Wednesday, November 11, 2009

Bouncy Bouncy Bouncy Bing!

I'm finding this bouncing back from cancer thing a lot harder than I thought it would be. Remember back in July, I was all optimistic and bright eyed about how this was just another inconvenience along life's journey? This was just going to be unpleasant and expensive and then I would bounce right back, no worse for the wear? My glass was half full, and by gosh, I was going to enjoy every last drop of it!

Now? Not so much.

Welcome to the stage tonight, if you will, Dark & Twisty Lady Steele.

Some strange phenomenon happens when you are diagnosed with cancer, even the "not bad" kind. Suddenly, all you think about is cancer. Is it going to kill me? Will I lose my hair and throw up for the first time in 22 years? (I'm really not making that up, but that's another blog). Will I leave my poor sweet child an orphan and her father a widower at 36? Will he remarry a woman that's able to keep up with the laundry? Will my mother and my sister and my brother lose someone else they love to this dreaded disease? Will I get fired? How will we pay for this? Will I lose my boobs and have to wear a part of my butt in my bra for the rest of my life?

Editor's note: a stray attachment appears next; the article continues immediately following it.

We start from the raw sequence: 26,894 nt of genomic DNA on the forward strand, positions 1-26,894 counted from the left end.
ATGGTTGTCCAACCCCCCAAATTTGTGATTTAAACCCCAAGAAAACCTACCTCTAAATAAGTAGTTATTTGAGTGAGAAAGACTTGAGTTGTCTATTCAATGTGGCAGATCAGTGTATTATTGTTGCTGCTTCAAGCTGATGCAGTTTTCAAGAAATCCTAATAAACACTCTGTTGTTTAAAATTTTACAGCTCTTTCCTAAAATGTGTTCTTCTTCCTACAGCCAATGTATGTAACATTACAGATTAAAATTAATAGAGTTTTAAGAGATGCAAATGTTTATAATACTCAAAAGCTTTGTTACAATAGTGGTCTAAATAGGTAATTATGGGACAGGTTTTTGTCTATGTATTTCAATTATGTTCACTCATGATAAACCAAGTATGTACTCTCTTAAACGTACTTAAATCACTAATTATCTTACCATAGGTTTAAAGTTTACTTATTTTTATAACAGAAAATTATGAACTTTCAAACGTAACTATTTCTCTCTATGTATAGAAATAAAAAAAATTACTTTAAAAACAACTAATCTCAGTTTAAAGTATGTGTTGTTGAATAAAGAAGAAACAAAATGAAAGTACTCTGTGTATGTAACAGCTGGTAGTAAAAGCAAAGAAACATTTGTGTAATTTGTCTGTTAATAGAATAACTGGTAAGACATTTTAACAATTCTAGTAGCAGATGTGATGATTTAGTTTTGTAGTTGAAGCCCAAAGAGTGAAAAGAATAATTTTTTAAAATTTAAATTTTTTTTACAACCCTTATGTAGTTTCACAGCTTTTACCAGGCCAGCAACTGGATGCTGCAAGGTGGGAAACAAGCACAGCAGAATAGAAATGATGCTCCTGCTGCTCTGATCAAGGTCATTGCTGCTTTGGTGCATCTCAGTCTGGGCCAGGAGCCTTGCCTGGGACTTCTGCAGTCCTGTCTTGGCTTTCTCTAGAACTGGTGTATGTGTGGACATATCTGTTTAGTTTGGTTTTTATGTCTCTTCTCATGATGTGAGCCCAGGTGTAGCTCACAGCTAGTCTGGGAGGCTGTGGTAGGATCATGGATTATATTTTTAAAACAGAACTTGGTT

What sucked most for me was the time between the "hey you've got cancer" talk and the "ok, now we at least know it's not likely to kill you" talk. I don't know why it is ok to think that waiting a couple weeks to get an answer about how bad this really might be is acceptable. But for some reason, it is. And so, you wait.

I've survived the lumpectomies, both of them. I have a scar and some soreness still, which seems odd to me since my last surgery was four months ago. I made it through radiation, all six and a half weeks of it. I have a fistful of vicodin from the surgeries that I'm saving for a special occasion.

On the surface, I ought to be good to go. But now every little mole, every headache, muscle twitch, or tummy ache sends me to the computer in search of what might be slowly killing me now.

I had the strangest thing happen about a month ago. I won't burden you with the details, but if you'd like to read more about a REALLY fun affliction, click here: Trigeminal Neuralgia. The short version is that I was knocked upside the head with this horrid pain that stung quickly, struck hard, and stuck around anywhere from seconds to hours. Was I optimistic and bright eyed when this thing struck? Hellll no. I was convinced that my non-metatastic (a fancy word that means "doesn't spread") breast cancer had spread to my brain, where a giant tumor was slowly taking my life. Turns out, not so much. A trip to a couple of new docs, some really great medicine, and bing, bang, boom. I'm cured. But it was scary.

MrG and I have been battling some type of upper respiratory thing. Coughing. Snot. Lots of both. He's been sick for more than a month, and I've had it for a couple of weeks. Is it the swine flu, I wonder? Bubonic Plague? Pleurisy? Tuberculosis? Not so much. Turns out it's simply seasonal allergies and a compromised immune system.